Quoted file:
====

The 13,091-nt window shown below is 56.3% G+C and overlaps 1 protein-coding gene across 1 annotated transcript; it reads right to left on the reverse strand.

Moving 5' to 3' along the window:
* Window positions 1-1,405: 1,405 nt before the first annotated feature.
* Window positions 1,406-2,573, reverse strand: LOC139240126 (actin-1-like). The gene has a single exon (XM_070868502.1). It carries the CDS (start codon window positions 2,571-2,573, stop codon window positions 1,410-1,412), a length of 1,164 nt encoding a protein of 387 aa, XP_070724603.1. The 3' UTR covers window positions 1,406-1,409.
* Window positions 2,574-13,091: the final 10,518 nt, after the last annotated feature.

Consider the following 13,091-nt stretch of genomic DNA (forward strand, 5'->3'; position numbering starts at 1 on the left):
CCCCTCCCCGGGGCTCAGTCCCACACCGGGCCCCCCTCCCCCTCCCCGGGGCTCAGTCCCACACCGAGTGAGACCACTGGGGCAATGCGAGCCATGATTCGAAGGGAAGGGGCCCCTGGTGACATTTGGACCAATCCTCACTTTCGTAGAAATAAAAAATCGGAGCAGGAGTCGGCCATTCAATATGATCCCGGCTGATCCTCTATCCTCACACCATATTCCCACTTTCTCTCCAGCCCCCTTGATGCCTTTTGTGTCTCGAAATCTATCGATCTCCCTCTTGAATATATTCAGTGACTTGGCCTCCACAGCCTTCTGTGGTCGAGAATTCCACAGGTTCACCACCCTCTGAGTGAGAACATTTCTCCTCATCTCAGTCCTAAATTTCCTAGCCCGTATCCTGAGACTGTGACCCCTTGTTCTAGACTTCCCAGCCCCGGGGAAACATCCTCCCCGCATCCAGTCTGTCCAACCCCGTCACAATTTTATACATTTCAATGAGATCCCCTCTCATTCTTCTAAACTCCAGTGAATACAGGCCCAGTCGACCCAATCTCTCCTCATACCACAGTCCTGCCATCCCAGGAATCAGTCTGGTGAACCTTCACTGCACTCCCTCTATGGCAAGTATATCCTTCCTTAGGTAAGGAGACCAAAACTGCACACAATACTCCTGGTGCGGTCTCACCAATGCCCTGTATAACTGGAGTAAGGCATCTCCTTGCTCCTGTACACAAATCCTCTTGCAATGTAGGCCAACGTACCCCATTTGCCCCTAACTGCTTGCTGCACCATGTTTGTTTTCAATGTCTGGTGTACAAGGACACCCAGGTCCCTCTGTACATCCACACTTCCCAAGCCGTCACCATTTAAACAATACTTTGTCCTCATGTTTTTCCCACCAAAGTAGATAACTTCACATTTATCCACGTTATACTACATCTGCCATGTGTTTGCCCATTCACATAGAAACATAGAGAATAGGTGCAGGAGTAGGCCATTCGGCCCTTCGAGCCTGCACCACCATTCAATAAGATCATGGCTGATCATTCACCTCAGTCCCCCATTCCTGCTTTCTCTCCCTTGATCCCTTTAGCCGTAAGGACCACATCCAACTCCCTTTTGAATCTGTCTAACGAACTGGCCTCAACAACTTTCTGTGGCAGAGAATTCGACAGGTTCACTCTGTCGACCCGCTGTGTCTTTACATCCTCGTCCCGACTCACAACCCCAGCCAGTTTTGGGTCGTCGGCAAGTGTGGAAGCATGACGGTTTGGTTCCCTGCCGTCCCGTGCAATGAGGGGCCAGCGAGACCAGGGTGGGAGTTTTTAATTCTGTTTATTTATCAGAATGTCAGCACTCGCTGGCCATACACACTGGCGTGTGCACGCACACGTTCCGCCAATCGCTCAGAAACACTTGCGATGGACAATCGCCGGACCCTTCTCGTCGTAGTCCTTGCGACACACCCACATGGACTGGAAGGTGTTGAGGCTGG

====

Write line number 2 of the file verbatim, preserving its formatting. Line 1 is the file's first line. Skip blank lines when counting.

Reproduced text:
Moving 5' to 3' along the window: